Aussie politicians learn the cost of Internet filtering

Aussie politicians hoping to bring the great unwashed in their country to heel with new internet filtering software have been shown the dangers of internet censorship.

The Aussies hope to be the first western democracy to bring in internet filtering software which just like the communist Chinese system. Aussie politicians claim that the filter will stop kiddie porn, but also on the shopping list are sites which don’t agree with them.

The government has already installed filtering software on civil service servers and learnt first hand what it actually will mean for the great unwashed.

A site which makes it easy to keep a track of what MPs have said in parliament has been blocked by a government department.

Employees at the Australian Customs and Border Protection Service have been denied access to on the grounds that it has been classified as a blog by its third-party internet filtering system.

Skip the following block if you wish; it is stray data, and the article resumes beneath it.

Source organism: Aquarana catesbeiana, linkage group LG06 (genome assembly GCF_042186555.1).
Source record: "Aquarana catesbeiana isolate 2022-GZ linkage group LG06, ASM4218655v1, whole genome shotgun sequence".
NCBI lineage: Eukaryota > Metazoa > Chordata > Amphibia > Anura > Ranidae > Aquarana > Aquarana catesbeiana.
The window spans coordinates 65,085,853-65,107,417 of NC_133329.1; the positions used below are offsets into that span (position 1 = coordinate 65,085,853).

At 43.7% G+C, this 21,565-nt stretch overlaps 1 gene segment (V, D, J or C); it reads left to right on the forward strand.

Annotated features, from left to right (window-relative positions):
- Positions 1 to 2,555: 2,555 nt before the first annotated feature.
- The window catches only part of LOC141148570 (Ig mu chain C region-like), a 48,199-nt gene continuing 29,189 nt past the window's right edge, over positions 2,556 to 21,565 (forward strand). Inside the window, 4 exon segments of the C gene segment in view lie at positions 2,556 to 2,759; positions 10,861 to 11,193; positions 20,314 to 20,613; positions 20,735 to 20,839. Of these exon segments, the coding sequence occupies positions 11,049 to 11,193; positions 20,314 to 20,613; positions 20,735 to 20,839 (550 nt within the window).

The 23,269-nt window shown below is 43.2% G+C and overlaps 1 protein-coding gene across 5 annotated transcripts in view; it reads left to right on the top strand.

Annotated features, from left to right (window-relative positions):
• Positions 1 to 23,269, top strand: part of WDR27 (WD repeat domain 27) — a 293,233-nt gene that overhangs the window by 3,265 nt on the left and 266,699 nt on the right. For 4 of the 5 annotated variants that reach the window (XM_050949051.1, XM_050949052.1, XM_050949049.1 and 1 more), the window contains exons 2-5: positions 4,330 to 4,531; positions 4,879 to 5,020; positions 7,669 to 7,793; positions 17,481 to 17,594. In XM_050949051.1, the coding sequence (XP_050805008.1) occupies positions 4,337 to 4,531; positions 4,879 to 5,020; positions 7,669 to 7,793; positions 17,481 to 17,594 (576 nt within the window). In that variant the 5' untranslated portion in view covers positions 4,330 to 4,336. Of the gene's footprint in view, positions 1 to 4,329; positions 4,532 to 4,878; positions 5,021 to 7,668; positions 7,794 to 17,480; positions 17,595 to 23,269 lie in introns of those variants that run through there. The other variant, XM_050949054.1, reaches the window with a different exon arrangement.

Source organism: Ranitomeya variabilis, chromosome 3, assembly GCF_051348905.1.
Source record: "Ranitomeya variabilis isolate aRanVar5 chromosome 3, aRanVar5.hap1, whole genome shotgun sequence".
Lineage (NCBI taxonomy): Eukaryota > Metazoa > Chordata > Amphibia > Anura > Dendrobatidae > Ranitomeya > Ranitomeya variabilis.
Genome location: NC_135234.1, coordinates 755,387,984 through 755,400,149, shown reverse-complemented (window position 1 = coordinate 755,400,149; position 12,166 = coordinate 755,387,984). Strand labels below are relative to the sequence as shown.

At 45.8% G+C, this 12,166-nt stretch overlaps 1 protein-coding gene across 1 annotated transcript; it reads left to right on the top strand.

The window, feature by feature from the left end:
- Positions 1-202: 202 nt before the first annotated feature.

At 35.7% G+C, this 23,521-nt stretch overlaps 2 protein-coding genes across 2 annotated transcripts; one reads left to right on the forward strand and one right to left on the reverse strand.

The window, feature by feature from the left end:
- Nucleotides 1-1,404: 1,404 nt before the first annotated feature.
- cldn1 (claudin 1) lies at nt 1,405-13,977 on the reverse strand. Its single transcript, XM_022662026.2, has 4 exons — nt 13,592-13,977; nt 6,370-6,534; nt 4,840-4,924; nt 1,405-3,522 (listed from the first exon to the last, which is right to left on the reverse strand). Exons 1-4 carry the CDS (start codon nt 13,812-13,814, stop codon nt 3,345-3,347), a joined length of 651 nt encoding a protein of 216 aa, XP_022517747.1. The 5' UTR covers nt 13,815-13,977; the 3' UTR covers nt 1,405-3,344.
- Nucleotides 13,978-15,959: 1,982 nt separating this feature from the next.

The site’s co-founder, Matthew Landauer, told the Sydney Morning Herald the site was being used by Customs workers to stay informed on issues relating to Customs policy discussed in the federal parliament. They wanted it for a very sensible, work related activity.

When he got on the blower to senior officials at Customs he was told that the website and its charity foundation are classified by the filtering software … as ‘blogs’.

Apparently blogs are blocked because they threaten the security of the Australian Customs and Border Protection network.

Not only is website itself not a blog,  but is a helpful way of keeping track of what is said in federal parliament. It gives the Aussies a taster of what life will be like under the software filter. It is a world where people are ill informed and where points of view are censored.

It is ironic that in this case it is the sage words of the politicians that have been censored. Our impression was that the internet filter was make their words appear to be cast in stone for the Australian population with all descent crushed.